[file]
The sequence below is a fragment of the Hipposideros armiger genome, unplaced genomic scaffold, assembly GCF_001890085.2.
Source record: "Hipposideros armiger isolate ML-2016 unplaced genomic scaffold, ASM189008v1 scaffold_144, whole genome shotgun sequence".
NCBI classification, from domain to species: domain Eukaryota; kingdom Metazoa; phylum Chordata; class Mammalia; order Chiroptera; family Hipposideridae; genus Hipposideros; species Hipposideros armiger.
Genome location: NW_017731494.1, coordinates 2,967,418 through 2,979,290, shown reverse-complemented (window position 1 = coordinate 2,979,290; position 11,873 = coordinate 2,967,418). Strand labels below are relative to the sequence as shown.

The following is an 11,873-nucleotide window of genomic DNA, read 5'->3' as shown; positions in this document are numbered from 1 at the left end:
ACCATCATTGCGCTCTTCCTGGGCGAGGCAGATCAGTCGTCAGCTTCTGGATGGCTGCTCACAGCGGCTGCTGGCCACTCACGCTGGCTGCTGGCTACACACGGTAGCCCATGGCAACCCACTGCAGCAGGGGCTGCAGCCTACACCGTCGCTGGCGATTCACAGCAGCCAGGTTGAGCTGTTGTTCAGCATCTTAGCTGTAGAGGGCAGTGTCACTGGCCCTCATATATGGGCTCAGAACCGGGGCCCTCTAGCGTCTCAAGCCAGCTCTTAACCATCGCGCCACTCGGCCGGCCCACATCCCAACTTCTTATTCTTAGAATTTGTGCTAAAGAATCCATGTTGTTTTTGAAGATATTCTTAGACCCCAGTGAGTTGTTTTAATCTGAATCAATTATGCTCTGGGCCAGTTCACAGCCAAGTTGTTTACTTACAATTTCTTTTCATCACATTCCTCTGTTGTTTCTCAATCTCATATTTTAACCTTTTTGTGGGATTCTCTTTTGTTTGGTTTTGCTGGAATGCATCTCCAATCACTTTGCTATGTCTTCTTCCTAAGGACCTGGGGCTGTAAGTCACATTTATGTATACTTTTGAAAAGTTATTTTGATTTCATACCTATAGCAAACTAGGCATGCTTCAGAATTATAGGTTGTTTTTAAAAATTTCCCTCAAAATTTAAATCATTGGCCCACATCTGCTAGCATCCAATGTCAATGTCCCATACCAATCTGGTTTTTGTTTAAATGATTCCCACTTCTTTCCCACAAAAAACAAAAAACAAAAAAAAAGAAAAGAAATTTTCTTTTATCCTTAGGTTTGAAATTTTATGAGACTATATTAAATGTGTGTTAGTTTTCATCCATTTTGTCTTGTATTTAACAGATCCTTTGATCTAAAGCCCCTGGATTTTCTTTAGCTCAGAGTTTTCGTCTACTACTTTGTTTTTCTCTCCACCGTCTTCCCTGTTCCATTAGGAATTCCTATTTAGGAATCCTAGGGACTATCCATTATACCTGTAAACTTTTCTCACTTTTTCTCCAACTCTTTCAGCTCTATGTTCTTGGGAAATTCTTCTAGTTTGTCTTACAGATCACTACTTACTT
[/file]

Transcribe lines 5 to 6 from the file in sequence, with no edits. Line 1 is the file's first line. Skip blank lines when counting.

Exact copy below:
The following is an 11,873-nucleotide window of genomic DNA, read 5'->3' as shown; positions in this document are numbered from 1 at the left end:
ACCATCATTGCGCTCTTCCTGGGCGAGGCAGATCAGTCGTCAGCTTCTGGATGGCTGCTCACAGCGGCTGCTGGCCACTCACGCTGGCTGCTGGCTACACACGGTAGCCCATGGCAACCCACTGCAGCAGGGGCTGCAGCCTACACCGTCGCTGGCGATTCACAGCAGCCAGGTTGAGCTGTTGTTCAGCATCTTAGCTGTAGAGGGCAGTGTCACTGGCCCTCATATATGGGCTCAGAACCGGGGCCCTCTAGCGTCTCAAGCCAGCTCTTAACCATCGCGCCACTCGGCCGGCCCACATCCCAACTTCTTATTCTTAGAATTTGTGCTAAAGAATCCATGTTGTTTTTGAAGATATTCTTAGACCCCAGTGAGTTGTTTTAATCTGAATCAATTATGCTCTGGGCCAGTTCACAGCCAAGTTGTTTACTTACAATTTCTTTTCATCACATTCCTCTGTTGTTTCTCAATCTCATATTTTAACCTTTTTGTGGGATTCTCTTTTGTTTGGTTTTGCTGGAATGCATCTCCAATCACTTTGCTATGTCTTCTTCCTAAGGACCTGGGGCTGTAAGTCACATTTATGTATACTTTTGAAAAGTTATTTTGATTTCATACCTATAGCAAACTAGGCATGCTTCAGAATTATAGGTTGTTTTTAAAAATTTCCCTCAAAATTTAAATCATTGGCCCACATCTGCTAGCATCCAATGTCAATGTCCCATACCAATCTGGTTTTTGTTTAAATGATTCCCACTTCTTTCCCACAAAAAACAAAAAACAAAAAAAAAGAAAAGAAATTTTCTTTTATCCTTAGGTTTGAAATTTTATGAGACTATATTAAATGTGTGTTAGTTTTCATCCATTTTGTCTTGTATTTAACAGATCCTTTGATCTAAAGCCCCTGGATTTTCTTTAGCTCAGAGTTTTCGTCTACTACTTTGTTTTTCTCTCCACCGTCTTCCCTGTTCCATTAGGAATTCCTATTTAGGAATCCTAGGGACTATCCATTATACCTGTAAACTTTTCTCACTTTTTCTCCAACTCTTTCAGCTCTATGTTCTTGGGAAATTCTTCTAGTTTGTCTTACAGATCACTACTTACTT